My article talked about the “perfect storm” in terms of what the auto-industry was experiencing in the credit markets, but that is probably more apropos of what is going on in the economy as a whole. Housing is suffering, retail, including auto, is suffering, and jobs are being eliminated at an alarming rate. Most troubling – these are not short term problems and even with a new president these aren’t going to be resolved over night.
First a little history, the phrase “perfect storm” originated with the 1997 book The Perfect Storm, and was cemented into most minds by the 2000 movie of the same title which starred George Clooney. The phrase the perfect storm refers to the simultaneous occurence of events which, taken individually, would be far less powerful than the resulting combination of events. Such occurrences are rare by their very nature, and any slight change in any one event would potentially lessen its overall impact.
Fannie Mae and Freddie Mac are offering early holidays gifts to Americans on the brink of foreclosure. It was announced today that both lenders would put a temporary halt to foreclosure sales and evictions of occupied single-family homes during the holiday season. Probably makes a lot of sense considering that this is the real estate slow season, anyway.
Experts are predicting that there will be somewhere between 3 and 5 million foreclosures next year alone. These figures amount to somewhere between 8,000 and 14,000 people evicted from their home every day. This is obviously not a small problem and with the continued acceleration of foreclosures it is very unlikely that it’s going to get better any time soon. Something has to be done; the situation has gone from bad to worse and the world economy is now free-falling into a global recession unlike anything imagined before.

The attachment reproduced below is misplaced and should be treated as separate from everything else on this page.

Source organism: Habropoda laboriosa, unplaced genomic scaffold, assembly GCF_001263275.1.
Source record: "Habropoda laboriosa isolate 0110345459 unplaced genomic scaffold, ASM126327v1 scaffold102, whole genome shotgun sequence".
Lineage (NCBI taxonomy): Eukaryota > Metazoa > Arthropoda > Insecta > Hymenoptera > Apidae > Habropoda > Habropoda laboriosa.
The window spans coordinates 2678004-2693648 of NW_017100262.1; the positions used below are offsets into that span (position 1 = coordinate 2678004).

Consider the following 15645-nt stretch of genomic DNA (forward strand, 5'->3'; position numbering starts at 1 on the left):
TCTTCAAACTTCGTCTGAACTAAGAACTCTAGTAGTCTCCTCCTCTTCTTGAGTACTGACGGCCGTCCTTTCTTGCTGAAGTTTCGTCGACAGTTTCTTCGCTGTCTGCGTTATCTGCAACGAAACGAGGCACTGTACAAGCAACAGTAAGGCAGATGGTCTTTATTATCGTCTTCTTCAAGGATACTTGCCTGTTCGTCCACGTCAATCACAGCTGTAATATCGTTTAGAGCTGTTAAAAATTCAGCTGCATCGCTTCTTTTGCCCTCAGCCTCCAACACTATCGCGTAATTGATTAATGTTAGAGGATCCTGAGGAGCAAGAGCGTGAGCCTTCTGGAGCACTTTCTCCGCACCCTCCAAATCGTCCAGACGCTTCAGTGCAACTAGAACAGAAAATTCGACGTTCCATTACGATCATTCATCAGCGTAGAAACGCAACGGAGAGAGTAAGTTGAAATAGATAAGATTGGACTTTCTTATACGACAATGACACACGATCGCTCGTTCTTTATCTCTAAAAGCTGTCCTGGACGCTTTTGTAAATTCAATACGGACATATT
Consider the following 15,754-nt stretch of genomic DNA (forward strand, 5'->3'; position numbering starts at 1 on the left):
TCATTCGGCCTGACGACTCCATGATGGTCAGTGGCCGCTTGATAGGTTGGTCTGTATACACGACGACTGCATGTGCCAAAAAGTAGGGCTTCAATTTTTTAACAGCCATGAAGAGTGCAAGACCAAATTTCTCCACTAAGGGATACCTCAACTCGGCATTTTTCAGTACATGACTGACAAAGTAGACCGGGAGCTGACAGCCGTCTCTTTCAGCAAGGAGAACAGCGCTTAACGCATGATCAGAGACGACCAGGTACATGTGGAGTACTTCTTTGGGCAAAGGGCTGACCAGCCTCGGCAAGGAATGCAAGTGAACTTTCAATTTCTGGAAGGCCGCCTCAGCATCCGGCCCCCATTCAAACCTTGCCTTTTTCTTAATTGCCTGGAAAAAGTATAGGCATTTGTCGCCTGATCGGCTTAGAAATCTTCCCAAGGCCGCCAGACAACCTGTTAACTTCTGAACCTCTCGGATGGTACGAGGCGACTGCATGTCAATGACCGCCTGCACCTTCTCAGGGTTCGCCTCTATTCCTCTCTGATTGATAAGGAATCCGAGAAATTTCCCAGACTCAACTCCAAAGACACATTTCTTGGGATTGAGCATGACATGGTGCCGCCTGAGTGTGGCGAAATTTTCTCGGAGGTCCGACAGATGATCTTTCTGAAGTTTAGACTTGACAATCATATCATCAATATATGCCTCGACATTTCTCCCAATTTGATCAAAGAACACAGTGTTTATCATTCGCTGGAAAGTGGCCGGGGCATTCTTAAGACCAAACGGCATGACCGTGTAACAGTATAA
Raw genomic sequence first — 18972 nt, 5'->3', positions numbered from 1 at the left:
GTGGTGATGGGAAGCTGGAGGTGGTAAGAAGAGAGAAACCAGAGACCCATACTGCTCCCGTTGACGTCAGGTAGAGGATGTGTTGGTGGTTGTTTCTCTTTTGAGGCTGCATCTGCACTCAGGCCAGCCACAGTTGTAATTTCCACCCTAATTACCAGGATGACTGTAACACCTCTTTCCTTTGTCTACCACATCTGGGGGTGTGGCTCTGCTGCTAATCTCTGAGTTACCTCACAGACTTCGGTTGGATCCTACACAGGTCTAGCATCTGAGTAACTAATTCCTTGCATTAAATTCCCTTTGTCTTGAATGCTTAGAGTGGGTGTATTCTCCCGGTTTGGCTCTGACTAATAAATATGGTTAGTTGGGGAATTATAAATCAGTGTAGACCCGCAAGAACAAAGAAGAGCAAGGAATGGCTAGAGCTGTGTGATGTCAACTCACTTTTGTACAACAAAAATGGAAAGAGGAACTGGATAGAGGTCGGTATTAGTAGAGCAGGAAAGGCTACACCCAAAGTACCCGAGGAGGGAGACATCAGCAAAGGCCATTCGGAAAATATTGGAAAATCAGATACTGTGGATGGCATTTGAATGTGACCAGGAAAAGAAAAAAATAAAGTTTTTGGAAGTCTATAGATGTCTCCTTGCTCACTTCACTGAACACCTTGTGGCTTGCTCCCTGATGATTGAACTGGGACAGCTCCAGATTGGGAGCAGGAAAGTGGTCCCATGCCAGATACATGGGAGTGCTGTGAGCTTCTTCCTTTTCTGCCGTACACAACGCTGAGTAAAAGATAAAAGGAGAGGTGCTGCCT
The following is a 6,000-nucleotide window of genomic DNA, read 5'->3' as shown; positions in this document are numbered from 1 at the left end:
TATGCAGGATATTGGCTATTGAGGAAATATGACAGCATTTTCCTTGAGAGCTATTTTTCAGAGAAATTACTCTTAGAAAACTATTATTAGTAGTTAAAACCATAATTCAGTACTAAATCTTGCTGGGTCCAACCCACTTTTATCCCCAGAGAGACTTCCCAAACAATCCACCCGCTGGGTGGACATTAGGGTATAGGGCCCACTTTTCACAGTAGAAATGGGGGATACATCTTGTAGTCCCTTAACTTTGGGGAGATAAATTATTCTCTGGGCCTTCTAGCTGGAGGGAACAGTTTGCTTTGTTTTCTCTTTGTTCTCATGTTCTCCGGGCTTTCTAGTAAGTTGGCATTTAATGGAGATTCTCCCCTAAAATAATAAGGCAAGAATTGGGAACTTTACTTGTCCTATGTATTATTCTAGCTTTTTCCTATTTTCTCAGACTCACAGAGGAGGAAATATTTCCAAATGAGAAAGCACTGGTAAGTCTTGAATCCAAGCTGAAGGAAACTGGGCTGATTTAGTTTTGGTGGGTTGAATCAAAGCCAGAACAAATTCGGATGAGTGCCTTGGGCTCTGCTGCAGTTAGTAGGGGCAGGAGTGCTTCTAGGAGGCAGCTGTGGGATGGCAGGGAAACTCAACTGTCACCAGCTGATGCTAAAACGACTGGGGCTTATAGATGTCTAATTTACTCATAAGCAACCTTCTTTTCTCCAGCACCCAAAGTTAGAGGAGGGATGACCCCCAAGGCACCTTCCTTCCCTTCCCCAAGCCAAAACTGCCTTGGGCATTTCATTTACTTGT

I’ve already expressed that Henry Paulsen is not able to help the economy and I believe that time will show he prolonged and worsened the problems that he/Goldman Sachs helped create. I’m hopeful about Barack Obama coming into office because I believe that the world needs change and hope to empower the average citizen to help with improving the economy – to help the consumer believe. Unfortunately, I don’t think that Barack Obama will be enough and that’s where I believe the United States (and the world as an extension of the US) needs a bailout/stimulus plan that helps stabilize the markets while simultaneously improving consumer confidence. Some components should include:
Amid increasing turmoil, the financial sectors continue to get battered with ever worsening statistics, facts, and losses. Even once steadfast companies like Citigroup are seeing lines of of defaulting homeowners looking around for help and their share of the bailout. In what may be good news for some of these homeowners, Citigroup has announced that they are putting a temporary moratorium on foreclosures for all clients who are willing to work in good faith to restructure and repay their mortgages.
Some experts contend, and I would assume that they are correct, that the 158 year old Citigroup is simply postponing the inevitible if things don’t change in the economy as a whole. Of course, it will curb the ever increasing number of foreclosures, but until the underlying problems get resolved its impossible to know what the long-term benefits of this halt will be.
The stock market volatile – imagine my surprise – but a recently headlined article on Marketwatch.com reminds us that consumers think it’s going to get worse. Of course consumers think it’s going to get worse – the media keeps telling us it is going to get worse. Even good news is buffered by some footnote as to why this is an exception to the bad that’s yet to come. And if the media tells enough people, and talks about it long enough, eventually the American public begins to believe. After all, if it can work for presidential candidates like John McCain…
So is the economy bad? Yes, it’s terrible. This is the worst thing that could have happened to America at the worst time. It’s caused market upheaval around the world and some analysts think that it would be worse right now if we knew what to look for. Fortunately, or not, depending on your view, the Wall Street shenanigans are as difficult to unravel as they were successful in their profiteering during the good times. But, the media is missing something very important – we, as people and as a country, will recover. And if history serves as a measuring stick, we will recover relatively quickly.